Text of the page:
February 23‚ 2012
New Requirements on Construction Site Stormwater
EPA has issued a five-year renewal of its General Permit for
construction site stormwater, superseding the
2008 version. Both new projects and projects still proceeding under the
2008 permit should pay prompt and close attention to the 2012 permit.
The 2012 permit
took effect upon issuance on February 16, 2012 and applies wherever EPA
retains direct authority for the National Pollutant Discharge Elimination
System. Thus all of Massachusetts and New Hampshire are covered by the 2012
The structure and requirements of the 2012 permit largely
follow the 2008 version. Coverage still is obtained by filing a Notice of
Intent (NOI) with EPA; projects still must develop and implement Stormwater Pollution Prevention Plans (SWPPPs); and
implementation of best management practices remains as the key standard.
There are many important new requirements, though, as well as
the deferral of a burdensome requirement for meeting numeric turbidity
New and Still Proceeding Projects
Generally, authorization under the 2012 permit is required
for any construction activity affecting more than one acre within states
where the permit applies. This is the same as the 2008 permit.
As with the 2008 permit, coverage is obtained by filing a
notice of intent with the EPA, which can be done using EPA’s eNOI electronic filing system. The 2012 permit makes
using eNOI the default system; paper NOIs now can
be filed only with special permission.
For new projects that commence activities after February 16,
coverage under the 2012 permit is acquired 14 days after receiving EPA’s
acknowledgement of the filing of an NOI, unless EPA notifies a filer of a
delay or denial. EPA expanded that 14-day notice period from the 7-day
period under the 2008 permit in order to provide itself more time to
evaluate NOIs regarding Endangered Species Act and other issues.
For projects that are still proceeding under the 2008 permit
and now must comply with the 2012 permit, an NOI must be filed no later
than May 16, 2012. As long as the deadline is met, a project remains
authorized under the 2008 permit until the new authorization takes effect.
Activities Associated with Public Emergencies
A useful avenue is added by the 2012 permit. If there is a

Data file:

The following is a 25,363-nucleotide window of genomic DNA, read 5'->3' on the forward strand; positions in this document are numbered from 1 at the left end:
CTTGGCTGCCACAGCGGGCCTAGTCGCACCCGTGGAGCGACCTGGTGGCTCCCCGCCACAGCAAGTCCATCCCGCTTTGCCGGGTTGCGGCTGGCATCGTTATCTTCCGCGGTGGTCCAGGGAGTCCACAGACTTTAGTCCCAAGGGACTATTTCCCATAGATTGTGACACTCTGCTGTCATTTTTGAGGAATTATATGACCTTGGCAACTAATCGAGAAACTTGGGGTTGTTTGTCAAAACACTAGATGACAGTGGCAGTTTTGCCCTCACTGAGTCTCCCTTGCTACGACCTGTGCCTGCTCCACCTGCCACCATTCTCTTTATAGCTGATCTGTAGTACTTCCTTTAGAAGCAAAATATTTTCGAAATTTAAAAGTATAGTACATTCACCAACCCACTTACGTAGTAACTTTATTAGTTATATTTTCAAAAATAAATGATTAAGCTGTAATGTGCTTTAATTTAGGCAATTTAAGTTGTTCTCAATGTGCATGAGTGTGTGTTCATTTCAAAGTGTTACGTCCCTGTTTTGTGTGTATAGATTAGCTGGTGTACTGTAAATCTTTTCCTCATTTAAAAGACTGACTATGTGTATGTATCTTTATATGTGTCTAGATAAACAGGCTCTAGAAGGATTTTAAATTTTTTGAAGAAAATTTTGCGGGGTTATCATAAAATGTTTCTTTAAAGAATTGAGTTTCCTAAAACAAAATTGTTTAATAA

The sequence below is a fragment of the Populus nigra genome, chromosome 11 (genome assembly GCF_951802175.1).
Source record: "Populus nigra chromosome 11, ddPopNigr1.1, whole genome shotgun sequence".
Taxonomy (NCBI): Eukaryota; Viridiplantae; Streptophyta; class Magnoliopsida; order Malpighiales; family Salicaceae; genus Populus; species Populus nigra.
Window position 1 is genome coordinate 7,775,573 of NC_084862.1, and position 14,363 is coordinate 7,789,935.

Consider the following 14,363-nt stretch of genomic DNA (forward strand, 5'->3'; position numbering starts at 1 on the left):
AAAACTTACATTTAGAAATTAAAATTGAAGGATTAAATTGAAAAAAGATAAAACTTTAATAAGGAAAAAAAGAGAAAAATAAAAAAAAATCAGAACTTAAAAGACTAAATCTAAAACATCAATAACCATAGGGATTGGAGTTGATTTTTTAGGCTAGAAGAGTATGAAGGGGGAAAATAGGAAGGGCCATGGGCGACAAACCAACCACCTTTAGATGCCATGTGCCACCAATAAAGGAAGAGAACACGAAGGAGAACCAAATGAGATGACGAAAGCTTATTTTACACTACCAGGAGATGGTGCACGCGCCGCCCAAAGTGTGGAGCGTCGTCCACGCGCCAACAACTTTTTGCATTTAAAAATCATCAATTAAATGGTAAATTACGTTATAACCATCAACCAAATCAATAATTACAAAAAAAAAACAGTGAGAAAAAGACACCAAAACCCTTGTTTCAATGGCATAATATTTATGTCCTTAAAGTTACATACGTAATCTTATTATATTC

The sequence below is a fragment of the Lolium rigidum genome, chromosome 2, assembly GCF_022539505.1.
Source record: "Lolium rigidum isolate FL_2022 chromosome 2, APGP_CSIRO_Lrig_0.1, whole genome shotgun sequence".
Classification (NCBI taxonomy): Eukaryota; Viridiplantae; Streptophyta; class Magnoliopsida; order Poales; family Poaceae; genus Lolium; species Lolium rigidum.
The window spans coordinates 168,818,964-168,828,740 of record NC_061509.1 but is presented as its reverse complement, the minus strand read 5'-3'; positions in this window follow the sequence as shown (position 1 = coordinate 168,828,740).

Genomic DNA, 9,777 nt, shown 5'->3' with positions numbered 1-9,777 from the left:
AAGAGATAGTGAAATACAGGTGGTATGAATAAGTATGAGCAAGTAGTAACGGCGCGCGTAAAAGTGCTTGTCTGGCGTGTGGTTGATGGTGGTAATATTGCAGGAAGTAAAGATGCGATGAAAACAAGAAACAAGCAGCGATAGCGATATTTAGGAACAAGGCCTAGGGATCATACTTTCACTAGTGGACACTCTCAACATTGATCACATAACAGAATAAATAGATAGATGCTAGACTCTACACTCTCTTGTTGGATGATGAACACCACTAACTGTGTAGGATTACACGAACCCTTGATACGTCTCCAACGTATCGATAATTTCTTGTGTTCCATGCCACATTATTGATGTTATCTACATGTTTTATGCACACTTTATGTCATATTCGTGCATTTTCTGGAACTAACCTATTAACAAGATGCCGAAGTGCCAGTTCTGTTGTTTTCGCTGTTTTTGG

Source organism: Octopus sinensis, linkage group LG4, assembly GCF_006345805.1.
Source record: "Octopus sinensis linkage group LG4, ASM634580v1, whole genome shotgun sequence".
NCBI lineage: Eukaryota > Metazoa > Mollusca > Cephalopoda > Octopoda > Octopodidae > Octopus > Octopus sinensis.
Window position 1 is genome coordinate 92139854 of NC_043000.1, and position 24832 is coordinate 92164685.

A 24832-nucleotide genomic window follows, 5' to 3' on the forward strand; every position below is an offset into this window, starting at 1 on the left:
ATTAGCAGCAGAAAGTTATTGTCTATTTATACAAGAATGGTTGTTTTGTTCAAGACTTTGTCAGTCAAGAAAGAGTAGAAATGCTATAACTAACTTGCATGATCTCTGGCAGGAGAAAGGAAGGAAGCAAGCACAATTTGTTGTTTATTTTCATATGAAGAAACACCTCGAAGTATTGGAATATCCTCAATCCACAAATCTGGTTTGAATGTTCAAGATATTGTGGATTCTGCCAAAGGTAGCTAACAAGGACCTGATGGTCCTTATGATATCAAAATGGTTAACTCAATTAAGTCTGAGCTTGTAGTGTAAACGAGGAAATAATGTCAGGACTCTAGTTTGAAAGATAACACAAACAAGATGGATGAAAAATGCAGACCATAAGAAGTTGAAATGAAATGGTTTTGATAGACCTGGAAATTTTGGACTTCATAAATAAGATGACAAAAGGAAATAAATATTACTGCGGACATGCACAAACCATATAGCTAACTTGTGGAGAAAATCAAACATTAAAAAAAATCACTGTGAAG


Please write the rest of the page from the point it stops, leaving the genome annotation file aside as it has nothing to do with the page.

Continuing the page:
public emergency as defined in the permit — e.g., a natural disaster or
widespread disruption in essential services — construction activities may
commence immediately. The activities will become authorized as long as a
SWPPP is prepared and an NOI is filed within 30 days of the commencement of
Standards – Buffer Zones
The 2012 permit contains many, much more detailed standards
than the 2008 permit. For example, the new permit includes specific
quantitative requirements for the removal of sediment buildup against
sediment barriers. Most significantly, the new permit includes requirements
for maintaining a 50-foot “undisturbed natural buffer zone” or equivalent
controls if surface water is located within 50 feet of construction
Many of the increased requirements stem from EPA’s court-ordered
issuance in 2009 of effluent limitations guidelines (ELGs) and new source
performance standards (NSPS) for the construction industry that EPA needed
to incorporate when it issued the 2012 permit.
Standards for Impaired Waters and High Quality Waters
The 2012 permit further tightens the standards — such as
deadlines to complete post-construction stabilization — if a construction
activity involves discharges to a water body that a state has designated as
high quality or impaired for sediment-related parameters or for nutrients.
In Massachusetts, for example, these higher requirements apply to
discharges of construction stormwater to the many
streams that are classified as tributaries to public water supplies, and
many larger water bodies are so classified as
Endangered Species and Historic Sites
The 2012 permit includes revised methods for project sponsors
to conduct pre-NOI screening to determine whether a construction activity
will impact endangered species or historic sites. In practice, this
screening often involves retention of experts and may lead to consultation
with state and tribal historic preservation offices, and means some
projects must undertake substantial planning well ahead of filing an NOI.
The 2012 permit increases the frequency of inspections that
project operators must perform and record on a regular basis and after
Numeric Standards for Turbidity
When EPA promulgated the ELGs and NSPS for the construction
industry in 2009, it included a numeric standard for turbidity in stormwater discharges. Subsequently EPA withdrew that
standard due to an acknowledged error in the calculation method. Perhaps
not incidentally, the standard also was heavily criticized by the
construction industry and utilities. In issuing the 2012 permit, EPA noted
that history and elected to defer a numeric standard.
The 2012 permit includes many new requirements not listed
here. Persons responsible for new or still proceeding projects, their
engineers and attorneys should carefully review and update their plans or
their existing SWPPPs while preparing the NOIs required to
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